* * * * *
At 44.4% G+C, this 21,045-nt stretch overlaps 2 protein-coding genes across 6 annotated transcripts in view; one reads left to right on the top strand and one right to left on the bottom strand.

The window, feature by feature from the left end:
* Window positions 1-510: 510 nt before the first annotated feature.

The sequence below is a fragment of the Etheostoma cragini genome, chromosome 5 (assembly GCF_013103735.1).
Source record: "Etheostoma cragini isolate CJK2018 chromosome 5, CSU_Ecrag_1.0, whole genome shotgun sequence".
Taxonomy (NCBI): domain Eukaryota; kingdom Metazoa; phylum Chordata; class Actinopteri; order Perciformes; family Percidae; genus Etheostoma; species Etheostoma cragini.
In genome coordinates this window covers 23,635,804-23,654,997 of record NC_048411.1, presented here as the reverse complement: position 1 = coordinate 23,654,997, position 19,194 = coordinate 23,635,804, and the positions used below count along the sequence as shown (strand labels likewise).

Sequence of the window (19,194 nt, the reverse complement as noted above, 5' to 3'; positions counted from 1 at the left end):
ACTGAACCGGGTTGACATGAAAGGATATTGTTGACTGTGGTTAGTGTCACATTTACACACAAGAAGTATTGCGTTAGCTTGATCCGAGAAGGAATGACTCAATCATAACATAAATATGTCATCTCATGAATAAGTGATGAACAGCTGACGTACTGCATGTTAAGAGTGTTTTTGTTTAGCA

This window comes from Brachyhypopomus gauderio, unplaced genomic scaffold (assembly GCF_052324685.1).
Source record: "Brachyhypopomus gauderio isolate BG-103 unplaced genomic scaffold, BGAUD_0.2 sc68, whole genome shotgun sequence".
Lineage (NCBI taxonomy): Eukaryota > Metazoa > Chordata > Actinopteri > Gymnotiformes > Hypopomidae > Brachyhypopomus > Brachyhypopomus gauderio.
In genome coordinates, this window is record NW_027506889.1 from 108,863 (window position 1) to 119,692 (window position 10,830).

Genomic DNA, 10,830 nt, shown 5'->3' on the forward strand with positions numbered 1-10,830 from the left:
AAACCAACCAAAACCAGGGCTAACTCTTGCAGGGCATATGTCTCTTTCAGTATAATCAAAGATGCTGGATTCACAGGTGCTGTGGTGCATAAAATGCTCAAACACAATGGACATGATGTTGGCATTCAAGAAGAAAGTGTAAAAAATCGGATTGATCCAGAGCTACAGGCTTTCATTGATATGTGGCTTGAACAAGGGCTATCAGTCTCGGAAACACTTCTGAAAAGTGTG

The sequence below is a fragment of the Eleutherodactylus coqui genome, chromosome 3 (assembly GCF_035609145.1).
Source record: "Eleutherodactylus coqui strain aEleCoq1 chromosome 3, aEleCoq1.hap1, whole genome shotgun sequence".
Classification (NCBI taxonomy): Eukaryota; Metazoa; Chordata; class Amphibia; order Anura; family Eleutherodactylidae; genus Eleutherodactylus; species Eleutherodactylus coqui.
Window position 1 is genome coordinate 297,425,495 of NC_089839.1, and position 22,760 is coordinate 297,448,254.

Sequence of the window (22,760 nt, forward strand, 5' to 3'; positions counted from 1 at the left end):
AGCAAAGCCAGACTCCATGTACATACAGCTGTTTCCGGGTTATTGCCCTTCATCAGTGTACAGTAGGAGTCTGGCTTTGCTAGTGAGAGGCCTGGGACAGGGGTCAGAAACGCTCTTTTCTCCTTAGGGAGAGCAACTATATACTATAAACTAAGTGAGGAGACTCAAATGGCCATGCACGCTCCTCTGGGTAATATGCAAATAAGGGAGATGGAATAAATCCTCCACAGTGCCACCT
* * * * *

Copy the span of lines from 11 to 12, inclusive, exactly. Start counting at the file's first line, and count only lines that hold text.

Source record: "Brachyhypopomus gauderio isolate BG-103 unplaced genomic scaffold, BGAUD_0.2 sc68, whole genome shotgun sequence".
Lineage (NCBI taxonomy): Eukaryota > Metazoa > Chordata > Actinopteri > Gymnotiformes > Hypopomidae > Brachyhypopomus > Brachyhypopomus gauderio.